Air Assault

On the road! Again.

Of all the insane things I did in Iraq, going on an air assault was in the top ten most nerve-racking missions I had. It was a few weeks before Christmas, December 2006 when my partner told me that were heading north to FOB Caldwell, a small FOB just outside of Balad Ruz in Diyala province.

FOB Caldwell, long after 2006
Temporary Roommate

Caldwell was even more austere than the other FOBs I’d travelled to for missions. There were no flushing toilets and only one other female (combat medic) on the base. Up to that point, the army females I’d interacted with were rude bordering on hostile, but she was friendly, easy to talk to and kind enough to let me stay in her room in the hospital. Her room was decorated for Christmas and it almost made things feel normal. It was a relief to have another female to relate to, who had a crazy job and worked exclusively with males too.

Inspection
Closest I could find to what I carried in Iraq

The morning before the Air Assault we were ordered to line up for a gear inspection by the 1SG (1st Sergeant). Naturally, I was nervous because my gear sucked and I didn’t have a fraction of what I actually should’ve had. As he went down the line, he stopped in front of me and asked, “What caliber is that weapon?” I just stood there like a deer in the headlights with no idea how to answer his question. Then I realized he was talking about my camera with its obnoxiously huge night vision lens.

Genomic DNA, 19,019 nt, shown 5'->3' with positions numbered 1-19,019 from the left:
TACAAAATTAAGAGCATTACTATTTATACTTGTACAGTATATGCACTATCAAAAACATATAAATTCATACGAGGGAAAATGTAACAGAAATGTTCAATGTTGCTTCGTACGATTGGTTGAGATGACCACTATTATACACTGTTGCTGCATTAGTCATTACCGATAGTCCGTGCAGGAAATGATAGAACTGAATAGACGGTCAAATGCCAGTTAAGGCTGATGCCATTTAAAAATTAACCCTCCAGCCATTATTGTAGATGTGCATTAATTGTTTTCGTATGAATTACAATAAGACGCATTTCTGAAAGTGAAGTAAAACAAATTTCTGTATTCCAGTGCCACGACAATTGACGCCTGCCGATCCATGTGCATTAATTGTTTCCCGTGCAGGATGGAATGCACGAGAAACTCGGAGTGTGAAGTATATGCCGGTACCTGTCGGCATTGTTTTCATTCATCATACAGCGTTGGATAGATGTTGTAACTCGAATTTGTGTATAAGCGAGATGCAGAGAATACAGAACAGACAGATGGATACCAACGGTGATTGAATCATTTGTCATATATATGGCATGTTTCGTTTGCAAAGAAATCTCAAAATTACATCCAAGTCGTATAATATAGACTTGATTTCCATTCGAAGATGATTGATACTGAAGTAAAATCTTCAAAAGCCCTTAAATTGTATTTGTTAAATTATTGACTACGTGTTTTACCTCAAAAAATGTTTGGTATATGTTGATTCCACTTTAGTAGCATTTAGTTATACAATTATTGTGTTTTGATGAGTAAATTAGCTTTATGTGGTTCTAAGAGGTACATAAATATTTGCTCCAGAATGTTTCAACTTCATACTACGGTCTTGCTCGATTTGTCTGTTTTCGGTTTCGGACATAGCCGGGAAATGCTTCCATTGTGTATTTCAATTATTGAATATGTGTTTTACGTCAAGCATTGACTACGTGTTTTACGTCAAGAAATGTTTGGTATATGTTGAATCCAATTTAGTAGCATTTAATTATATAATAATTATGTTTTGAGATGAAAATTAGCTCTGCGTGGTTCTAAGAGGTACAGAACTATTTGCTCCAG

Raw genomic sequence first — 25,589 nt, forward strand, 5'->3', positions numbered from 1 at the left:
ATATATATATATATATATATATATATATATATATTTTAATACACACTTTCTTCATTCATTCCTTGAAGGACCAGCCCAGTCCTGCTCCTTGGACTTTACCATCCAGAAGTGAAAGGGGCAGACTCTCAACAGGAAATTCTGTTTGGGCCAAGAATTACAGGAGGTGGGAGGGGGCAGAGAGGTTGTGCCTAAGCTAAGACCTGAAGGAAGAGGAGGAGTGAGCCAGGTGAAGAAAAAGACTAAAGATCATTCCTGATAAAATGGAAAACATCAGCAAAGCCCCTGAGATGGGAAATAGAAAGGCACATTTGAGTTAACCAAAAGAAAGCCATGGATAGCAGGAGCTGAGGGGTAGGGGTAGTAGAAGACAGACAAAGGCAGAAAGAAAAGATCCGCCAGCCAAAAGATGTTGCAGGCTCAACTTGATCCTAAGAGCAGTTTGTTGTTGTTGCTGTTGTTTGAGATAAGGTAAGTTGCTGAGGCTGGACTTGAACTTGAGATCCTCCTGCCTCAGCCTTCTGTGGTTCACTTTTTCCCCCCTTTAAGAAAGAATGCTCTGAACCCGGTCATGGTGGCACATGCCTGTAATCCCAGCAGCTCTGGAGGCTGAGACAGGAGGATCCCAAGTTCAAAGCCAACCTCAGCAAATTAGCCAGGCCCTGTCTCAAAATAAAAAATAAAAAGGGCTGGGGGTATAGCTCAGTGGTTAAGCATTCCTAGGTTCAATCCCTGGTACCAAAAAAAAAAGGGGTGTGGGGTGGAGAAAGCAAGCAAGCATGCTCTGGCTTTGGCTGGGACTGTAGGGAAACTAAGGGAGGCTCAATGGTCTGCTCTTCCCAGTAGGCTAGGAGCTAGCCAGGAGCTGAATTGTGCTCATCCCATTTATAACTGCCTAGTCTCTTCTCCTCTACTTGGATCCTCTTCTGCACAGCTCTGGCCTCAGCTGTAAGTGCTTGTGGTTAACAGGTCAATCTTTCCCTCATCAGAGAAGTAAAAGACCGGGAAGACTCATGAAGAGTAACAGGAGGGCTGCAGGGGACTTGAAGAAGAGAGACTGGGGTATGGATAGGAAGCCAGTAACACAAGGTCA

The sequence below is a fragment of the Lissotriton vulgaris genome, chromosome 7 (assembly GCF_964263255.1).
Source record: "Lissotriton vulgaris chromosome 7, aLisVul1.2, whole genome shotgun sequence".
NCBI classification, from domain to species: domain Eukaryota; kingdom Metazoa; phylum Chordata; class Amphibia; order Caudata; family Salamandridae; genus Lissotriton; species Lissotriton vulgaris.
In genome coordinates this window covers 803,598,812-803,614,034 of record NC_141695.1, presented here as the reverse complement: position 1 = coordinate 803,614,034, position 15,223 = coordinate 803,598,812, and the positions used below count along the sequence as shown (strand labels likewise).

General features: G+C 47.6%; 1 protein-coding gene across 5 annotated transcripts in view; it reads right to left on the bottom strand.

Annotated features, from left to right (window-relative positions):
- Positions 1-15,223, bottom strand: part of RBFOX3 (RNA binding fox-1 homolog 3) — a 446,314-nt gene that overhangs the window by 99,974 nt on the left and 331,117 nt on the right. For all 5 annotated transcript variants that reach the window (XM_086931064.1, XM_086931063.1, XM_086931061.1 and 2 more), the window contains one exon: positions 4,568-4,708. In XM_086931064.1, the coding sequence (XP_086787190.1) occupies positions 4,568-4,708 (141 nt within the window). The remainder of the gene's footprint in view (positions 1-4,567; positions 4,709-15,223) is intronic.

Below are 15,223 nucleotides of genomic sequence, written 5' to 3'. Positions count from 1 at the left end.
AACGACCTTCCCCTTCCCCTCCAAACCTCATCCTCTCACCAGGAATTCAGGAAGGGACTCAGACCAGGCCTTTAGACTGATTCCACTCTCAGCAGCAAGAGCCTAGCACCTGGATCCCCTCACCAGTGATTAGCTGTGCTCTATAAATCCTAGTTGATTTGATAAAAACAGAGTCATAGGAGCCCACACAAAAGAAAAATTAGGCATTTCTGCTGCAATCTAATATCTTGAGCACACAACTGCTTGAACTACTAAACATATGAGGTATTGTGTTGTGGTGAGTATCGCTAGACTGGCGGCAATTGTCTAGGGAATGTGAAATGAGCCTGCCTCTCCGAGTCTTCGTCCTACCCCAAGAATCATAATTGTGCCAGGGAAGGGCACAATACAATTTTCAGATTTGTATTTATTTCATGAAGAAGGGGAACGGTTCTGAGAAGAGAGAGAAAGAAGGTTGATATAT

When I was standing fully geared up with my camera attached to a carabiner on my shoulder, the camera and lens hung down to my shins, and I’m 5’6”! The lens was so long I had to hold it with both hands just to keep it upright. The camera was about the only thing I had that was adequate for the mission.

Antiquated Gear

My helmet and NVGs were a different story. I was issued an old desert storm era helmet without a mount for the NVGs. To make matters worse the 1SG had to dig through a conex of old outdated gear to find an ancient mount that would fit my helmet. The mount was necessary because without it, the NVGs were useless and I couldn’t hold them up to my face the whole time. Being on the front lines with outdated and faulty equipment definitely made me into a problem solver/MacGyver.

Ok maybe I’m being dramatic but I got issued everything here with exception of the chocolate chip uniform.
Practice Makes Perfect